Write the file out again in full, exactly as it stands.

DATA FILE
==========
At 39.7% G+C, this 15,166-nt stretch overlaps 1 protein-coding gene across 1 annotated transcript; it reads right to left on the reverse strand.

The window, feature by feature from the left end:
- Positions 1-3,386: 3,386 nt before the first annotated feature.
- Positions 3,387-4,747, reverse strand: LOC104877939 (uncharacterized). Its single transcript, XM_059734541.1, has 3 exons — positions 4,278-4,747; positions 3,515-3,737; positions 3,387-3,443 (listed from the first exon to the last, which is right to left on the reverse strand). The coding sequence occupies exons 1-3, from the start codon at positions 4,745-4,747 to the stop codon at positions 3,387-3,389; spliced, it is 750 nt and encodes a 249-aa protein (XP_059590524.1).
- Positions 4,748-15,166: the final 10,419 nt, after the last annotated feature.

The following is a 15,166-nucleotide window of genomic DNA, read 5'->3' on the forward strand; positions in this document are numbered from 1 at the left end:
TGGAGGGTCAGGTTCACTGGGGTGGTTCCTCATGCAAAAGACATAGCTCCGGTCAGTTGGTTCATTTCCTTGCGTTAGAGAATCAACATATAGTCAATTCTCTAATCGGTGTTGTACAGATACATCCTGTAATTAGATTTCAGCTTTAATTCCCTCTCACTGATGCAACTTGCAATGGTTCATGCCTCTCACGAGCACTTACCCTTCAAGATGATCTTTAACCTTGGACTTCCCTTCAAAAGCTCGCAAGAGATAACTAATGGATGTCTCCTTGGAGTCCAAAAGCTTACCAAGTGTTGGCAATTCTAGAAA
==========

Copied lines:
At 39.7% G+C, this 15,166-nt stretch overlaps 1 protein-coding gene across 1 annotated transcript; it reads right to left on the reverse strand.

The window, feature by feature from the left end:
- Positions 1-3,386: 3,386 nt before the first annotated feature.
- Positions 3,387-4,747, reverse strand: LOC104877939 (uncharacterized). Its single transcript, XM_059734541.1, has 3 exons — positions 4,278-4,747; positions 3,515-3,737; positions 3,387-3,443 (listed from the first exon to the last, which is right to left on the reverse strand). The coding sequence occupies exons 1-3, from the start codon at positions 4,745-4,747 to the stop codon at positions 3,387-3,389; spliced, it is 750 nt and encodes a 249-aa protein (XP_059590524.1).
- Positions 4,748-15,166: the final 10,419 nt, after the last annotated feature.

The following is a 15,166-nucleotide window of genomic DNA, read 5'->3' on the forward strand; positions in this document are numbered from 1 at the left end:
TGGAGGGTCAGGTTCACTGGGGTGGTTCCTCATGCAAAAGACATAGCTCCGGTCAGTTGGTTCATTTCCTTGCGTTAGAGAATCAACATATAGTCAATTCTCTAATCGGTGTTGTACAGATACATCCTGTAATTAGATTTCAGCTTTAATTCCCTCTCACTGATGCAACTTGCAATGGTTCATGCCTCTCACGAGCACTTACCCTTCAAGATGATCTTTAACCTTGGACTTCCCTTCAAAAGCTCGCAAGAGATAACTAATGGATGTCTCCTTGGAGTCCAAAAGCTTACCAAGTGTTGGCAATTCTAGAAA